While a few ACT and SAT Reading questions will ask you about the passage as a whole, many of the questions will send you back to the passage with a specific line reference. Consider some examples:
- According to the author, “those who win” (line 5) are people who...
- The customer’s comments in lines 45-50 (“When…sold”) indicate that a car is desirable when it...
Most test prep books will tell you to read a few lines above and a few lines below the line reference when returning to the passage. This is a good strategy for some questions, as the answer is contained in a line around the quoted text. But for other questions, this can be disastrous; the test makers know that most students employ this strategy and therefore set answer traps containing information found in the surrounding text.
So how do you know just what to read when returning to the passage?
If the line reference is a single word or a short phrase, start reading a few lines above the line reference and continue a few lines below it. Examples of these questions include:
- According to the author, “those who win” (line 5) are people who... [“those who win” is a short phrase]
- The passage indicates that the “separation” (line 61) was caused by... [“separation” is a single word]
- The author suggests that “playing by the rules in New York” can be... [“playing by the rules in New York” is a short phrase]
So for question 2 above, you should start reading a sentence that begins around lines 57 or 58 and continue reading until the end of a sentence around lines 64 or 65. The answer to the question is likely contained in or can be inferred from this surrounding text.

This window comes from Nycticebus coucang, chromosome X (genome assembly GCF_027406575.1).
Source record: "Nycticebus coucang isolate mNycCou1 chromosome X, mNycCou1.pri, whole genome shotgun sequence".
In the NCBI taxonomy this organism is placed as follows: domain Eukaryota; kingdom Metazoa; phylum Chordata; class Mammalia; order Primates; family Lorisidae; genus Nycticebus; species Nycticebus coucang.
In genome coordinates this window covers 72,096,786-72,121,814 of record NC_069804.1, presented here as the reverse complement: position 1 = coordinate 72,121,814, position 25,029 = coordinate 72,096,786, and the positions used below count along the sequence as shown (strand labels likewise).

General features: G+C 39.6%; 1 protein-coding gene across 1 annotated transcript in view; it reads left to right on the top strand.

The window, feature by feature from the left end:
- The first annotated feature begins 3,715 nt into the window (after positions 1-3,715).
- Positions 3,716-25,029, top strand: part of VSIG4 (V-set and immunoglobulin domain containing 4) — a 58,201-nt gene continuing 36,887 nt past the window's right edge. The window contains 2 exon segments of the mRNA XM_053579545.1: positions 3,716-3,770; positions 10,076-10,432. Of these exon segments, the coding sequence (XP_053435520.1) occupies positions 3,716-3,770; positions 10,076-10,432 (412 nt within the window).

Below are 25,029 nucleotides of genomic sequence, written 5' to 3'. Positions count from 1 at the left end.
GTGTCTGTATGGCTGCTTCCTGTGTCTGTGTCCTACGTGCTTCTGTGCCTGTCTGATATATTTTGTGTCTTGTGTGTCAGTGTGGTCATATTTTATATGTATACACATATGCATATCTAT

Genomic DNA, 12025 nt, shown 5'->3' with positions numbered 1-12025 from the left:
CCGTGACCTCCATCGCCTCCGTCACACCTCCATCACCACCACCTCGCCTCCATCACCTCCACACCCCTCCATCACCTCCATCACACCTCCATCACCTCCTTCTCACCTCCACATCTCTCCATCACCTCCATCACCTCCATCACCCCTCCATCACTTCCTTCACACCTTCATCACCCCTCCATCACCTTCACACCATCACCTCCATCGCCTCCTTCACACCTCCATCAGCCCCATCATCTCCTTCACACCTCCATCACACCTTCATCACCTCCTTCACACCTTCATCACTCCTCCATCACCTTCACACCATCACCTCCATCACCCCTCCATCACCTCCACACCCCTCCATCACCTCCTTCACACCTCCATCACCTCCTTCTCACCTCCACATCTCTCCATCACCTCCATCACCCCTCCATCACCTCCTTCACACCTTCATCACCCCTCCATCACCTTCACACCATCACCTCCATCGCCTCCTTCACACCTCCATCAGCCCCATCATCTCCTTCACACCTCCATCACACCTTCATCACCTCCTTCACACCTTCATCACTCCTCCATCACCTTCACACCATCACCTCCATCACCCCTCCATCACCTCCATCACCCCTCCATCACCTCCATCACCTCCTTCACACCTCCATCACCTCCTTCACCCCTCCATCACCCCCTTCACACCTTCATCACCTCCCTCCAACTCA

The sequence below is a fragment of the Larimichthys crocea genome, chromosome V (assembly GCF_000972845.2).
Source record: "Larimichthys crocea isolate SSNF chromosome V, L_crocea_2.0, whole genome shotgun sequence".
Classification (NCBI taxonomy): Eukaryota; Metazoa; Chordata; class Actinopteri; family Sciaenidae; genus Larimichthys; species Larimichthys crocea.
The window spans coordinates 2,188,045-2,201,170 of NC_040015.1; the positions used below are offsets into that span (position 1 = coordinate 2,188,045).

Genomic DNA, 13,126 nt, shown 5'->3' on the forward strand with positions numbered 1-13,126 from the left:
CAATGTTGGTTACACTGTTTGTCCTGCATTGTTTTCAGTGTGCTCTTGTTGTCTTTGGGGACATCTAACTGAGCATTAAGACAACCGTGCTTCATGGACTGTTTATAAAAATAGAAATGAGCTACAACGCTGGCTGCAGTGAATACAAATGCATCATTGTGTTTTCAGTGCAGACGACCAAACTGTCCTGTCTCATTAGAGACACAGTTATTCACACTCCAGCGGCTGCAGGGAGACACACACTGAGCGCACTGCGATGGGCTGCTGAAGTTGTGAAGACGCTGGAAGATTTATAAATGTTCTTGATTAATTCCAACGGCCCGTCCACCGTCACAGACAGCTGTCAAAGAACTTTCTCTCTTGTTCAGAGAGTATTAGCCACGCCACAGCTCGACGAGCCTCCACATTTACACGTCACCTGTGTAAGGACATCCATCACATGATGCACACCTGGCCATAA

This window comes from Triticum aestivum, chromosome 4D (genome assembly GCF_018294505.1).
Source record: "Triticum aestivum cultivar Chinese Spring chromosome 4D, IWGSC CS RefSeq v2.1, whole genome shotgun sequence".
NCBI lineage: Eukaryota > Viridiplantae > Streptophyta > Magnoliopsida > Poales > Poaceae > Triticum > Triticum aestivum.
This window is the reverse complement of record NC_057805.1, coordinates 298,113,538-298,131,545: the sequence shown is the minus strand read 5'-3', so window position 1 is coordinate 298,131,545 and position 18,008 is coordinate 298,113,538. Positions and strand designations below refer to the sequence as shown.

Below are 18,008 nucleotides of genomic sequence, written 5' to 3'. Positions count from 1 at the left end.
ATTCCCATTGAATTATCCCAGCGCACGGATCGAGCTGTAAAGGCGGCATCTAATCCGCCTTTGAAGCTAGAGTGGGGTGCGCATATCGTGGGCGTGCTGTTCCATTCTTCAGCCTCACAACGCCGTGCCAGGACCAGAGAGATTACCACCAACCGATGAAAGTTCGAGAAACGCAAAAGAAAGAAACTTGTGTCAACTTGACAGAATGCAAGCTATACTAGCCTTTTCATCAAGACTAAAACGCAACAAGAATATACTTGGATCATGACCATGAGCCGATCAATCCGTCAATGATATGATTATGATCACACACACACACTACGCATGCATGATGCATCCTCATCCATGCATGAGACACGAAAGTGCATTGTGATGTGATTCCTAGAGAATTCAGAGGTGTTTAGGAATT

If the line reference is a complete sentence or more, however, read just the specific line reference and ignore the surrounding text. Examples of these questions include:
- The customer’s comments in lines 45-50 (“When…sold”) indicate that a car is desirable when it... [“When…sold” is a complete sentence or more]
- In lines 12-16, the author argues that graphic novels are literature because... [“Lines 12-16” is a complete sentence or more]
- According to the third paragraph, all of the following are examples of interpretive dance EXCEPT... [“The third paragraph” is a complete sentence or more]
So for question 1 above, you should only read from the word “when” in line 45 to the word “sold” in line 50. The answer to the question is contained in or can be inferred from this specific line reference. If you begin reading before line 45 or after line 50, you are likely to fall into an answer trap that contains information from the surrounding text.